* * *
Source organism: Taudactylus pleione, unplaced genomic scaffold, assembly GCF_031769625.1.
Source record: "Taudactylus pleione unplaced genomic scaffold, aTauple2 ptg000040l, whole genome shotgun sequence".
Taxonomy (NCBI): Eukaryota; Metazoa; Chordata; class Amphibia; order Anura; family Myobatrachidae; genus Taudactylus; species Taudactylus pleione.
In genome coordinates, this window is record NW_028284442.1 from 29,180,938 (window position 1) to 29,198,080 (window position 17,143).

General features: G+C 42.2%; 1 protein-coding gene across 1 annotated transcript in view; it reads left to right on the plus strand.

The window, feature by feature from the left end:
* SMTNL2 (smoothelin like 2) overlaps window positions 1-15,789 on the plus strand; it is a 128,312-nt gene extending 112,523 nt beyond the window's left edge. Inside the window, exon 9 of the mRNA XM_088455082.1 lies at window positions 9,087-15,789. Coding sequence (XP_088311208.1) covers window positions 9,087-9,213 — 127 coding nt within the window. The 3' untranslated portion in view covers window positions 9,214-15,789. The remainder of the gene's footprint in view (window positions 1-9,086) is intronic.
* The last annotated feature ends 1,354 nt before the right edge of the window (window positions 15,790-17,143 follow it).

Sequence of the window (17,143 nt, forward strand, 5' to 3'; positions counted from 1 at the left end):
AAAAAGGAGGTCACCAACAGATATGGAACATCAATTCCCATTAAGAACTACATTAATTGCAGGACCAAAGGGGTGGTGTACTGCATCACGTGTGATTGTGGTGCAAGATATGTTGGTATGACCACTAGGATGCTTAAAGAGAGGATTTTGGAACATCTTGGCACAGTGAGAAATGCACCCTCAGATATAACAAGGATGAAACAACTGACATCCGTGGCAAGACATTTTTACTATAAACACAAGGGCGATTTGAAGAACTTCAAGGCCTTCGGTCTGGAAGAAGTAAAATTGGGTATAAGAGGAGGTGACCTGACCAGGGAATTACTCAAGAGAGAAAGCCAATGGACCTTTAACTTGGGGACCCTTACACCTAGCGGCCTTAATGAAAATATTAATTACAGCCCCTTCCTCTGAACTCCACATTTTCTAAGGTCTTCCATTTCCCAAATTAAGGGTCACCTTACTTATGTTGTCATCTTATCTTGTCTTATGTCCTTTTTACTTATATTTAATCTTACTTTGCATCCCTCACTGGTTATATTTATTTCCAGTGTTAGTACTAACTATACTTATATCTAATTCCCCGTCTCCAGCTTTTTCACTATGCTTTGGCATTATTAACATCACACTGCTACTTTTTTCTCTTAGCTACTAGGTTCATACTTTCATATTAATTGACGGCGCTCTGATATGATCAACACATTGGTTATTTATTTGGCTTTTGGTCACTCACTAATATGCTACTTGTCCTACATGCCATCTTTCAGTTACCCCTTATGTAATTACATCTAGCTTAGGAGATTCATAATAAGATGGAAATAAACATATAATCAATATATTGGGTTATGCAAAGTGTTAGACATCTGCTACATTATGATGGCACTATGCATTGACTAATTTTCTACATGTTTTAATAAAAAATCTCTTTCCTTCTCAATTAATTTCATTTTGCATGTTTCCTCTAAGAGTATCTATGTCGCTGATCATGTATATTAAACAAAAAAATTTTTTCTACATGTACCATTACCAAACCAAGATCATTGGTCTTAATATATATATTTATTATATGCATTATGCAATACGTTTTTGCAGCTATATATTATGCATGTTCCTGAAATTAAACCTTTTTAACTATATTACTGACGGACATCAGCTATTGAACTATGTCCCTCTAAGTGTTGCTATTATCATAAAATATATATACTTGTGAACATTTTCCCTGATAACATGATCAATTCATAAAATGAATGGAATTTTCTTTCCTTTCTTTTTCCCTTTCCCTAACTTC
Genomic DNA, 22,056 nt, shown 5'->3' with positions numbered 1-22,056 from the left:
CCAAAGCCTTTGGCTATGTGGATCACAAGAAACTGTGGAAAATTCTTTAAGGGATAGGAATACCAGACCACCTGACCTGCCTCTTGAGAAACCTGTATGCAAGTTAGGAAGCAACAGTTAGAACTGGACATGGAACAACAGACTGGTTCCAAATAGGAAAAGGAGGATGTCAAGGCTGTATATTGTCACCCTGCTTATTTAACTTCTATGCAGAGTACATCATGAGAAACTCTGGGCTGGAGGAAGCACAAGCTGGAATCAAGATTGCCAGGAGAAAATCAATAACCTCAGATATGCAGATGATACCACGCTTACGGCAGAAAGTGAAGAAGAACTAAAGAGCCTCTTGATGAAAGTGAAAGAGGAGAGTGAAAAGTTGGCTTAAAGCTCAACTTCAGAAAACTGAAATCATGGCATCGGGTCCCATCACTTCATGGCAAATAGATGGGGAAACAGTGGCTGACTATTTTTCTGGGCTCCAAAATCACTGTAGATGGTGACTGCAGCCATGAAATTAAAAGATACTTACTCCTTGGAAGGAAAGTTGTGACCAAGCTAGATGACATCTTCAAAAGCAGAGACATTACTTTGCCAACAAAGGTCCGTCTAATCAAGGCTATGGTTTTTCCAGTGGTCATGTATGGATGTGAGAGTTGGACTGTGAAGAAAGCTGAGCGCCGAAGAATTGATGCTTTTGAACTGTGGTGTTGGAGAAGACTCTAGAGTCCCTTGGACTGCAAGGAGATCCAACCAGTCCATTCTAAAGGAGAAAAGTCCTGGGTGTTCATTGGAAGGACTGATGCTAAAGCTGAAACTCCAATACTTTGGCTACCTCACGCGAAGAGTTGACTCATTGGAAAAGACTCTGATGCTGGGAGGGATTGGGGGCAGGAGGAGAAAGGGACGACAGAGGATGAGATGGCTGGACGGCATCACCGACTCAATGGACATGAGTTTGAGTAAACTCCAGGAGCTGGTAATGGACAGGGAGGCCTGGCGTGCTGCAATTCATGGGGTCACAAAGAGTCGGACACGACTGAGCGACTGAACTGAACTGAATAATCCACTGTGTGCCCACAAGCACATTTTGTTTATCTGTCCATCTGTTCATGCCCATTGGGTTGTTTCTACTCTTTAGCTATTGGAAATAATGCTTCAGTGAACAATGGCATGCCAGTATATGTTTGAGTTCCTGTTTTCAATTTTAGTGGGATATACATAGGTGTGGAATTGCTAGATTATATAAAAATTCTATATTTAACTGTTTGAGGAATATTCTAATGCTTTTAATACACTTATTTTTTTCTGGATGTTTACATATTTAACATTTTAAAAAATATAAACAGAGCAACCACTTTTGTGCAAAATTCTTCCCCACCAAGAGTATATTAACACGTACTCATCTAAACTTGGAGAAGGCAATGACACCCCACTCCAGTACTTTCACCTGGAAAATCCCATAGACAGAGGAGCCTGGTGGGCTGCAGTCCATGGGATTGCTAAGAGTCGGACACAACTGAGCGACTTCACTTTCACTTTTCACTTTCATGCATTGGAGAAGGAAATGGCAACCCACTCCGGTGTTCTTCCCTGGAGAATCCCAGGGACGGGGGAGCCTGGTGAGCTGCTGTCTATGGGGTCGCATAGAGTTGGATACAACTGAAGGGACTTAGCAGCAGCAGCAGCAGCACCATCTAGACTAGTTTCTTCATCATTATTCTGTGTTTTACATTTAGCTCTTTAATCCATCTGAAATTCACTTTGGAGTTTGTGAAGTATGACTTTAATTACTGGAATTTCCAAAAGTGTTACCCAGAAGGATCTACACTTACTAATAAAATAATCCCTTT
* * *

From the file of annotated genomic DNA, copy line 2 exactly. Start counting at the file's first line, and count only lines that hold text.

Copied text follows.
Source record: "Taudactylus pleione unplaced genomic scaffold, aTauple2 ptg000040l, whole genome shotgun sequence".